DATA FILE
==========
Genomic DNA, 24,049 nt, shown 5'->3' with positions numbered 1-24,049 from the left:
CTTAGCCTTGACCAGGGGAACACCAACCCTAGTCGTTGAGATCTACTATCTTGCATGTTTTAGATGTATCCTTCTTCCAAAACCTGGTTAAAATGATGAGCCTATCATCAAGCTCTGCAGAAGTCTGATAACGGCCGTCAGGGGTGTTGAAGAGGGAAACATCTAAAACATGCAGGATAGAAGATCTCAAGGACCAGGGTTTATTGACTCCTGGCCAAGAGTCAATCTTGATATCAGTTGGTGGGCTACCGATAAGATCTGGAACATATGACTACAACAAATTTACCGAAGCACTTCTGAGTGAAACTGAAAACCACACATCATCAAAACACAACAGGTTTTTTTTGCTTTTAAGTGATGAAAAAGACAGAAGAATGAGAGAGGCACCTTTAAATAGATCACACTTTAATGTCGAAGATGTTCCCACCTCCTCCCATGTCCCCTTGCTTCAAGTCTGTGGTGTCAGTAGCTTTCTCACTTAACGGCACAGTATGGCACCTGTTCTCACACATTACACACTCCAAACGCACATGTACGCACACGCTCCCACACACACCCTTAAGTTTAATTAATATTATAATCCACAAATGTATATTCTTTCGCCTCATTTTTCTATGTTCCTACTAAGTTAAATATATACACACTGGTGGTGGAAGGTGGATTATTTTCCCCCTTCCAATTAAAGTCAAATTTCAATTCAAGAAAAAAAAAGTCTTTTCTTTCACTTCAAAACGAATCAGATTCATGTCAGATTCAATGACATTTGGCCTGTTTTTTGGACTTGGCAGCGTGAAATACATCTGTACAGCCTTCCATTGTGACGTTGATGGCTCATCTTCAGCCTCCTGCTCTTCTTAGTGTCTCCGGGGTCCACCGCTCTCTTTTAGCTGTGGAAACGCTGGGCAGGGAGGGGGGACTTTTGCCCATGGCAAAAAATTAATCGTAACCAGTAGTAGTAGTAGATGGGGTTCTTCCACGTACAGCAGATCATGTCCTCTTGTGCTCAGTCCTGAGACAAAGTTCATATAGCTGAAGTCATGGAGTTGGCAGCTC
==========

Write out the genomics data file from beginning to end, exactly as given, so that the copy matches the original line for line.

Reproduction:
Genomic DNA, 24,049 nt, shown 5'->3' with positions numbered 1-24,049 from the left:
CTTAGCCTTGACCAGGGGAACACCAACCCTAGTCGTTGAGATCTACTATCTTGCATGTTTTAGATGTATCCTTCTTCCAAAACCTGGTTAAAATGATGAGCCTATCATCAAGCTCTGCAGAAGTCTGATAACGGCCGTCAGGGGTGTTGAAGAGGGAAACATCTAAAACATGCAGGATAGAAGATCTCAAGGACCAGGGTTTATTGACTCCTGGCCAAGAGTCAATCTTGATATCAGTTGGTGGGCTACCGATAAGATCTGGAACATATGACTACAACAAATTTACCGAAGCACTTCTGAGTGAAACTGAAAACCACACATCATCAAAACACAACAGGTTTTTTTTGCTTTTAAGTGATGAAAAAGACAGAAGAATGAGAGAGGCACCTTTAAATAGATCACACTTTAATGTCGAAGATGTTCCCACCTCCTCCCATGTCCCCTTGCTTCAAGTCTGTGGTGTCAGTAGCTTTCTCACTTAACGGCACAGTATGGCACCTGTTCTCACACATTACACACTCCAAACGCACATGTACGCACACGCTCCCACACACACCCTTAAGTTTAATTAATATTATAATCCACAAATGTATATTCTTTCGCCTCATTTTTCTATGTTCCTACTAAGTTAAATATATACACACTGGTGGTGGAAGGTGGATTATTTTCCCCCTTCCAATTAAAGTCAAATTTCAATTCAAGAAAAAAAAAGTCTTTTCTTTCACTTCAAAACGAATCAGATTCATGTCAGATTCAATGACATTTGGCCTGTTTTTTGGACTTGGCAGCGTGAAATACATCTGTACAGCCTTCCATTGTGACGTTGATGGCTCATCTTCAGCCTCCTGCTCTTCTTAGTGTCTCCGGGGTCCACCGCTCTCTTTTAGCTGTGGAAACGCTGGGCAGGGAGGGGGGACTTTTGCCCATGGCAAAAAATTAATCGTAACCAGTAGTAGTAGTAGATGGGGTTCTTCCACGTACAGCAGATCATGTCCTCTTGTGCTCAGTCCTGAGACAAAGTTCATATAGCTGAAGTCATGGAGTTGGCAGCTC